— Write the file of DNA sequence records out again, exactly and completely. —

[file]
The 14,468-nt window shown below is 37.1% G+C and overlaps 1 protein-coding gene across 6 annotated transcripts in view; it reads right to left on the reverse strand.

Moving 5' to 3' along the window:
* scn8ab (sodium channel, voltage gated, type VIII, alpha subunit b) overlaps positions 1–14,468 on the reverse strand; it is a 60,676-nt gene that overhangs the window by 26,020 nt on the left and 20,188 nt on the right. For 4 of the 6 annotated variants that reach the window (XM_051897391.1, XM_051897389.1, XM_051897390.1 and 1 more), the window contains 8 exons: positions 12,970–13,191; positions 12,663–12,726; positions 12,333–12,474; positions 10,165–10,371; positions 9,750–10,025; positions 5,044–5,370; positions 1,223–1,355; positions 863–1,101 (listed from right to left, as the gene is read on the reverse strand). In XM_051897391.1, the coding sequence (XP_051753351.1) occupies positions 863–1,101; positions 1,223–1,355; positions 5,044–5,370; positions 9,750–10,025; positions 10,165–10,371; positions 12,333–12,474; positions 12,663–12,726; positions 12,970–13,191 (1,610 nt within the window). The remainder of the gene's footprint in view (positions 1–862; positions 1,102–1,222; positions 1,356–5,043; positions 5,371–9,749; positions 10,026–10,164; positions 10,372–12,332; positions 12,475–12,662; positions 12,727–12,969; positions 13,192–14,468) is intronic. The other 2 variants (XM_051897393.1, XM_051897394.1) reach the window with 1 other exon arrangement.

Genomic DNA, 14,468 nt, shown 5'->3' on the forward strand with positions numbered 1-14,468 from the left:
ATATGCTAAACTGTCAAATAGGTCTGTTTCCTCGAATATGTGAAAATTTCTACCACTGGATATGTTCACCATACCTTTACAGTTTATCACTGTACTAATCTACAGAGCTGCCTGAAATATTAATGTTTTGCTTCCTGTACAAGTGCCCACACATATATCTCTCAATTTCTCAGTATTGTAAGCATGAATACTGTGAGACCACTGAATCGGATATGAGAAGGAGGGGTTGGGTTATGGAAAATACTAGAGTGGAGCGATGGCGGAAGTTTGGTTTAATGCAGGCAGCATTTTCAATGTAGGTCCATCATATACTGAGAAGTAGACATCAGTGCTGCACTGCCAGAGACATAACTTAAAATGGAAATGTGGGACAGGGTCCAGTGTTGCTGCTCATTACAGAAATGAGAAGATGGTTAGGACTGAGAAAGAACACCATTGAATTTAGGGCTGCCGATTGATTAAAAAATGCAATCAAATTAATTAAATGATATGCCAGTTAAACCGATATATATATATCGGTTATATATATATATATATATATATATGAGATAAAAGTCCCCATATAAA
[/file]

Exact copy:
The 14,468-nt window shown below is 37.1% G+C and overlaps 1 protein-coding gene across 6 annotated transcripts in view; it reads right to left on the reverse strand.

Moving 5' to 3' along the window:
* scn8ab (sodium channel, voltage gated, type VIII, alpha subunit b) overlaps positions 1–14,468 on the reverse strand; it is a 60,676-nt gene that overhangs the window by 26,020 nt on the left and 20,188 nt on the right. For 4 of the 6 annotated variants that reach the window (XM_051897391.1, XM_051897389.1, XM_051897390.1 and 1 more), the window contains 8 exons: positions 12,970–13,191; positions 12,663–12,726; positions 12,333–12,474; positions 10,165–10,371; positions 9,750–10,025; positions 5,044–5,370; positions 1,223–1,355; positions 863–1,101 (listed from right to left, as the gene is read on the reverse strand). In XM_051897391.1, the coding sequence (XP_051753351.1) occupies positions 863–1,101; positions 1,223–1,355; positions 5,044–5,370; positions 9,750–10,025; positions 10,165–10,371; positions 12,333–12,474; positions 12,663–12,726; positions 12,970–13,191 (1,610 nt within the window). The remainder of the gene's footprint in view (positions 1–862; positions 1,102–1,222; positions 1,356–5,043; positions 5,371–9,749; positions 10,026–10,164; positions 10,372–12,332; positions 12,475–12,662; positions 12,727–12,969; positions 13,192–14,468) is intronic. The other 2 variants (XM_051897393.1, XM_051897394.1) reach the window with 1 other exon arrangement.

Genomic DNA, 14,468 nt, shown 5'->3' on the forward strand with positions numbered 1-14,468 from the left:
ATATGCTAAACTGTCAAATAGGTCTGTTTCCTCGAATATGTGAAAATTTCTACCACTGGATATGTTCACCATACCTTTACAGTTTATCACTGTACTAATCTACAGAGCTGCCTGAAATATTAATGTTTTGCTTCCTGTACAAGTGCCCACACATATATCTCTCAATTTCTCAGTATTGTAAGCATGAATACTGTGAGACCACTGAATCGGATATGAGAAGGAGGGGTTGGGTTATGGAAAATACTAGAGTGGAGCGATGGCGGAAGTTTGGTTTAATGCAGGCAGCATTTTCAATGTAGGTCCATCATATACTGAGAAGTAGACATCAGTGCTGCACTGCCAGAGACATAACTTAAAATGGAAATGTGGGACAGGGTCCAGTGTTGCTGCTCATTACAGAAATGAGAAGATGGTTAGGACTGAGAAAGAACACCATTGAATTTAGGGCTGCCGATTGATTAAAAAATGCAATCAAATTAATTAAATGATATGCCAGTTAAACCGATATATATATATCGGTTATATATATATATATATATATATATGAGATAAAAGTCCCCATATAAA